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Music pioneer Bo Diddley dies

Bo Diddley performs in 2005 during the Rock and Roll Hall of Fame induction ceremony in New York. Associated Press
 (Associated Press / The Spokesman-Review)
Bo Diddley performs in 2005 during the Rock and Roll Hall of Fame induction ceremony in New York. Associated Press (Associated Press / The Spokesman-Review)

JACKSONVILLE, Fla. – Bo Diddley’s revolutionary approach to the guitar won him plenty of honors, reverent admirers and legions of fans. He was inducted into the Rock and Roll Hall of Fame while superstar acts like Bruce Springsteen and the Rolling Stones paid him homage.

But while Diddley was rich with accolades, the entertainer always lamented that he never earned true riches in music, even though his “shave and a haircut, two bits” rhythm and groundbreaking guitar effects changed the course of rock history.

“I am owed. I’ve never got paid,” he said. “A dude with a pencil is worse than a cat with a machine gun.”

Diddley, one of the founding fathers of rock ‘n’ roll, died Monday at 79 of heart failure at his home in Archer, Fla., spokeswoman Susan Clary said. He had a heart attack in August, three months after suffering a stroke while touring in Iowa.

“Bo Diddley was a music pioneer and legend with a unique style,” revered blues entertainer B.B. King said in a statement. “He will truly be missed, but his legacy will live on forever.”

The legendary singer and performer was an inductee into the Rock and Roll Hall of Fame, had a star on Hollywood’s Walk of Fame, and received a lifetime achievement award in 1999 at the Grammy Awards. In recent years he also played for the elder President Bush and President Clinton.

Diddley appreciated the honors he received, “but it didn’t put no figures in my checkbook.”

“If you ain’t got no money, ain’t nobody calls you honey,” he quipped.

Diddley, like other artists of his generation, was paid a flat fee for his recordings and said he received no royalty payments on record sales. Partly as a result, he continued to tour and record music until his stroke. Between tours, he lived near Gainesville in north Florida.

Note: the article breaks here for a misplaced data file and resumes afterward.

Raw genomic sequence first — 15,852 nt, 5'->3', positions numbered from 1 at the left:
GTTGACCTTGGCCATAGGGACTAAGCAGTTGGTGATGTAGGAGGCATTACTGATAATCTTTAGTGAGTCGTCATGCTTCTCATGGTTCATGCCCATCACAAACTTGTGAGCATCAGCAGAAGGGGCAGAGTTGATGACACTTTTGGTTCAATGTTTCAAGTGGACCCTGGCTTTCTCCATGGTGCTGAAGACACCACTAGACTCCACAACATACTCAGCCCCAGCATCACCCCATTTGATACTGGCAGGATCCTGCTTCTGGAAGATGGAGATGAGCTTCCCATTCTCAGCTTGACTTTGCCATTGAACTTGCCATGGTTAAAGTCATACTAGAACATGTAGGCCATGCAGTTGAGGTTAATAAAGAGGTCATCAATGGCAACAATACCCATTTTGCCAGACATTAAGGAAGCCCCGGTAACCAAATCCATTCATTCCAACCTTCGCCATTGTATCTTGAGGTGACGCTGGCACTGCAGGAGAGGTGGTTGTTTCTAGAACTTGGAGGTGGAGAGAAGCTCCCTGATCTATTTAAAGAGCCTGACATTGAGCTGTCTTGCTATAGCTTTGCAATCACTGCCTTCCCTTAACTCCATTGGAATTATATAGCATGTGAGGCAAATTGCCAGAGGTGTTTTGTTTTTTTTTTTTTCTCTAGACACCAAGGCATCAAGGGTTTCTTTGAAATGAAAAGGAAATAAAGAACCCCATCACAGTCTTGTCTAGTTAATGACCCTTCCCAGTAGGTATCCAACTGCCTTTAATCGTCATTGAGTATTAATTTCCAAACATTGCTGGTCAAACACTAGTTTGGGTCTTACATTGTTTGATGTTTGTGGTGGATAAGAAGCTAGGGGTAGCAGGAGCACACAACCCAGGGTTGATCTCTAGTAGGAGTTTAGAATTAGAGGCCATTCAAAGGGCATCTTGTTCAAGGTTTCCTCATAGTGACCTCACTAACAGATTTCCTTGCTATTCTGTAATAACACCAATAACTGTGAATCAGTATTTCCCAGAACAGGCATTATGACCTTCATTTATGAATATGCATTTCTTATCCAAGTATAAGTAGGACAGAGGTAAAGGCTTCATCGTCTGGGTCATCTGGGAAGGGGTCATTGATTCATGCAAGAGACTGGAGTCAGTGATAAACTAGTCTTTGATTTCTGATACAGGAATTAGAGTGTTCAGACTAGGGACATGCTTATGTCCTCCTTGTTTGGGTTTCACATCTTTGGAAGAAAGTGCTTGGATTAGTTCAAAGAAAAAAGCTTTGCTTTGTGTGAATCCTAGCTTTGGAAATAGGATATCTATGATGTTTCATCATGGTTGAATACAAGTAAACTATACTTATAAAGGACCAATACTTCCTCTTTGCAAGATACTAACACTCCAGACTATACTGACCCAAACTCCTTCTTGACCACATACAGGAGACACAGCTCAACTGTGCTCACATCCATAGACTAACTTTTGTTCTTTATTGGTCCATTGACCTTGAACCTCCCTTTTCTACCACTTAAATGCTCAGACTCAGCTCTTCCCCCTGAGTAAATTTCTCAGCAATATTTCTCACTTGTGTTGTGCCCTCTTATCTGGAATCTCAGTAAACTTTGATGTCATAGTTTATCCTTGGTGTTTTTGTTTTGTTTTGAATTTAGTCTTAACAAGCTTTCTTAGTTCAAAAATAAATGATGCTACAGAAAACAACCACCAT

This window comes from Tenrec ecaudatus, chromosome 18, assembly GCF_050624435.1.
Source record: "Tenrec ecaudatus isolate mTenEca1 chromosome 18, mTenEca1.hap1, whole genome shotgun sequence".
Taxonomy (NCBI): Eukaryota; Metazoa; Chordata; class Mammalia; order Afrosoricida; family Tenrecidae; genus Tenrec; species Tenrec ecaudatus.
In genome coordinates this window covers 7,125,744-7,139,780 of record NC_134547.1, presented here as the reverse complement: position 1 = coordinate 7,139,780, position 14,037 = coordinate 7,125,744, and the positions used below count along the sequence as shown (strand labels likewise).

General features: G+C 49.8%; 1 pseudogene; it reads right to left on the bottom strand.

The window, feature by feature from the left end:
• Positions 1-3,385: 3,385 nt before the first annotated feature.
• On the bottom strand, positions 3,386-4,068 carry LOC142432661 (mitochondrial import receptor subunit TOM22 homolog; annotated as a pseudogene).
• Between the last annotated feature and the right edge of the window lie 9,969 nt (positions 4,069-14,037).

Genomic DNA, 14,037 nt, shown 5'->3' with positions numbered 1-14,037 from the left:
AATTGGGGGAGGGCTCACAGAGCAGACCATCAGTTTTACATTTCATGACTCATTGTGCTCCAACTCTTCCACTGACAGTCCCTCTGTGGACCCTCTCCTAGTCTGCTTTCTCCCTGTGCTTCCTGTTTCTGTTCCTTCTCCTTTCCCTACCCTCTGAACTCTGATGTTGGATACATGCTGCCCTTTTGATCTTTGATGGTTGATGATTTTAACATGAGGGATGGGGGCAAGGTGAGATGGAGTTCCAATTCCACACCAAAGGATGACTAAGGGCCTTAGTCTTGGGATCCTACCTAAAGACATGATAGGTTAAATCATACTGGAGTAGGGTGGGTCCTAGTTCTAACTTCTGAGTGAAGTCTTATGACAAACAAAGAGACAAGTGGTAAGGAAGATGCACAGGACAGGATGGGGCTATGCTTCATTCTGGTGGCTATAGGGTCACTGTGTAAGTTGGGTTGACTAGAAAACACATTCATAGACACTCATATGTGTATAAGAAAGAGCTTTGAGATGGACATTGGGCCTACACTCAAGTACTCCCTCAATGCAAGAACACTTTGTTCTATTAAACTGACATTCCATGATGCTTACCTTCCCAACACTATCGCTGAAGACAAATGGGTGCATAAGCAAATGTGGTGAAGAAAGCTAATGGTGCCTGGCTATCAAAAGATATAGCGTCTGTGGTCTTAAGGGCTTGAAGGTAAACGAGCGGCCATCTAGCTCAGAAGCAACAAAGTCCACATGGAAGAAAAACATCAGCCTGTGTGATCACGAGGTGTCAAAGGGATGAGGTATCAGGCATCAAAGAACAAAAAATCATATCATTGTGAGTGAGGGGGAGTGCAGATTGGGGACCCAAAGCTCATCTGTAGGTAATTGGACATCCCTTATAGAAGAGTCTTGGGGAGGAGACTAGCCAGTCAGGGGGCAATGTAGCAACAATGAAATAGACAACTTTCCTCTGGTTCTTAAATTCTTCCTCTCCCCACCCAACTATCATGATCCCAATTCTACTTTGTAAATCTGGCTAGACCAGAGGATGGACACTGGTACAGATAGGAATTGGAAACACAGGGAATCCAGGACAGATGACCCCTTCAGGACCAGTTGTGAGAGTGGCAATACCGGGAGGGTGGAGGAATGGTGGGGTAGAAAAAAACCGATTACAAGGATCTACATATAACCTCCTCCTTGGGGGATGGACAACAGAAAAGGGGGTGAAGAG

The name Bo Diddley came from other youngsters when he was growing up in Chicago, he said in a 1999 interview.

“I don’t know where the kids got it, but the kids in grammar school gave me that name,” said Diddley, who was born as Ellas Bates. Diddley said he liked it, so it became his stage name. Other times, he gave somewhat differing stories on where he got the name. Some says it’s after a one-string instrument used in traditional blues music called a diddley bow.

His first single, “Bo Diddley,” introduced record buyers in 1955 to his signature rhythm: bomp ba-bomp bomp, bomp bomp, often summarized as “shave and a haircut, two bits.”

Diddley’s other major songs included, “Say Man,” “You Can’t Judge a Book by Its Cover,” “Shave and a Haircut,” “Uncle John,” “Who Do You Love?” and “The Mule.”

Diddley’s influence was felt on both sides of the Atlantic. Buddy Holly borrowed the bomp ba-bomp bomp, bomp bomp rhythm for his song “Not Fade Away.”

The Rolling Stones’ bluesy remake of that Holly song gave them their first chart single in the United States, in 1964. The following year, another British band, the Yardbirds, had a Top 20 hit in the United States with their version of “I’m a Man.”

“He was a wonderful, original musician who was an enormous force in music and was a big influence on The Rolling Stones,” Mick Jagger said in a statement. “He was very generous to us in our early years, and we learned a lot from him. We will never see his like again.”


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